3 Product Photography Hacks to Boost Your Sales



3 Product Photography Hacks to Boost Your Sales


Geez, eCommerce stores sure have it tough these days.

How can you possibly stand up to the likes of Amazon, Target, and Walmart, with their gargantuan product catalogs? According to a study by Forrester Research, 39% of U.S. online shoppers start researching purchases directly on Amazon. By contrast, only 11% began researching purchases on Google and other search engines. Those are some staunchly loyal users.

So, how can you beat Amazon? With really good design, that’s how.

Think about it: how much has Amazon’s interface changed in the past few years? Its product pages have remained relatively unchanged for years. The website can load really slowly. Product photos are confined to a tiny spot at the left top of the page. There is not a lot of room to creatively present a product. Some products are next to impossible to explain and truly show off within these boundaries.

Here’s how to use a beautifully functional website and brilliant product photography hacks to stand up to Amazon and the rest of ‘em.

A View from Every Angle

It has always been difficult for consumers to get a feel for a product through their computer screen. In a brick and mortar shop, your customers can pick up a product, turn it around in their hands, and really inspect all the finer details. Not so with eCommerce. Sometimes, all they have to go off of is three or four generic product shots provided by the manufacturer!

Innovative solutions are popping up to break down that barrier, though.


The Super Zoom

Best for: Two-dimensional products with lots of tiny details

Pop Chart Lab is a design collective with a goal “to render all of human experience in chart form.” They sell prints and décor with immensely comprehensive graphs, like this one with 89 varieties of beer:



Activate the zoom, and enjoy the chart in all its intricate splendor:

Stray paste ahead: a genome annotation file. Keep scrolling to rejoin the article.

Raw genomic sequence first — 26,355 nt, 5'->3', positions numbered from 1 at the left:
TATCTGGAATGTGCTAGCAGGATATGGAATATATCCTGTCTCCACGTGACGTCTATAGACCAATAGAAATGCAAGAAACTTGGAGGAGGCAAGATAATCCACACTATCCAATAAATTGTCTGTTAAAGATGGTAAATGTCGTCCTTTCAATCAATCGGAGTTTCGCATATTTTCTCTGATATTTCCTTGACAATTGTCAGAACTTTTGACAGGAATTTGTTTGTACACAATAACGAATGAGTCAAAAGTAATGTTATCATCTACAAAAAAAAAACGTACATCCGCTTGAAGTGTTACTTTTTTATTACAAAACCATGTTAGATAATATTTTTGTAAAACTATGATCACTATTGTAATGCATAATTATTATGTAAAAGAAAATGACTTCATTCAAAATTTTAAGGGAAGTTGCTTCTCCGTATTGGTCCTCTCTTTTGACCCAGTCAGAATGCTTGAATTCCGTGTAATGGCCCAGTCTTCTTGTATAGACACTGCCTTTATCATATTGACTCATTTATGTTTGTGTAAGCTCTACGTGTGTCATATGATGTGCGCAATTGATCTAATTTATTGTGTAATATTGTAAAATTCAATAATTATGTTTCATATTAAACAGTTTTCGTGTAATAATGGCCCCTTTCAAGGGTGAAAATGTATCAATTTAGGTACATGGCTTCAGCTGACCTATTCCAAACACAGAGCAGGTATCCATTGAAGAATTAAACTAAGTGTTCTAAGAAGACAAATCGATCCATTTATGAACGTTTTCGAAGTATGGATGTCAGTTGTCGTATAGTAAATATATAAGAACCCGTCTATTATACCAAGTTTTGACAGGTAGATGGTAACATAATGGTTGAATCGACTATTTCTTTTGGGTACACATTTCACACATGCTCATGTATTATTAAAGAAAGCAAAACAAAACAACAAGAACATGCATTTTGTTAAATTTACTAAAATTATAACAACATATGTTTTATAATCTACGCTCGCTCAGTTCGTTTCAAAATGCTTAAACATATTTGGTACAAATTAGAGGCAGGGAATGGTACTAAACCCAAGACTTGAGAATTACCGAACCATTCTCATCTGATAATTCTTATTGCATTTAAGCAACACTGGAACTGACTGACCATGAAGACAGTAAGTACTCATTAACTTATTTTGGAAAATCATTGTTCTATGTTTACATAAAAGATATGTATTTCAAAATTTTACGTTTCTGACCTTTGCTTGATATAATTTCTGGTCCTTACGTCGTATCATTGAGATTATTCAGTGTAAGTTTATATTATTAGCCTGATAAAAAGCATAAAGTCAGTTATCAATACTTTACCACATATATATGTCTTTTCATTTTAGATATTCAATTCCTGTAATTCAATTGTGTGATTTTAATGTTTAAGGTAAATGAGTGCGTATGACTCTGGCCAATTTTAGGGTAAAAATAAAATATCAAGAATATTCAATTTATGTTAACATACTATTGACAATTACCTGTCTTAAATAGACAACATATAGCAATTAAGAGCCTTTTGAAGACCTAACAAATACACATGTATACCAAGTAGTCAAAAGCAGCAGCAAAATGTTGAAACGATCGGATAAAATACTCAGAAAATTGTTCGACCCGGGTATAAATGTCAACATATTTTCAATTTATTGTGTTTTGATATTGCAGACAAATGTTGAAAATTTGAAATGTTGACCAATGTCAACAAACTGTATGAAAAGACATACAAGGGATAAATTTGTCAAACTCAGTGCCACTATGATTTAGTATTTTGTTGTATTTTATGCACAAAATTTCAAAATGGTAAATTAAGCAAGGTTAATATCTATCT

Flip-Flopping Views

Best for: Showing the front and back of a product

Making a product image flip flop when the user hovers is a very intuitive way to show both sides of a product, or to show a product alone or in use. Here it is in action on Lilly Pulitzer:


If you hover your cursor over a dress, you can see the other side:



You can use this for things other than clothing. HEX also uses this feature to show both sides of their products. Here’s the same iPhone case alone and on rollover:




Turning Rollovers

Best for: Accessories

Sometimes, you need to show more than just two sides of something. Sure, you could just provide multiple product shots from different angles, but Warby Parker has a better solution for displaying how their glasses look on someone’s face. They, too, use a rollover effect, but in this case the model’s head follows your cursor.


360 Degree Product Shots

Best for: Three-dimensional products where every angle matters

In Warby Parker’s case, they achieved that last product image with some clever coding and seven photographs, but if you want to show every angle of a product, you could go for the whole 360 degrees. That’s what Kilter does for their rock climbing grips, accomplished by photographing the product on a turntable and with the help of a Shopify plugin.



Crowdsourcing Product Imagery

Curating product photos from your audience has many benefits. First and foremost, it can mean a LOT of free shots of your products in context. People don’t want to buy a product; they want to buy a better version of themselves. Seeing your product in use will show them how it can improve their lives.

Beyond just that reason, though, it shows off the fact that you have an active and engaged community that loves your products. That evidential word of mouth can work wonders for building trust and boosting your sales.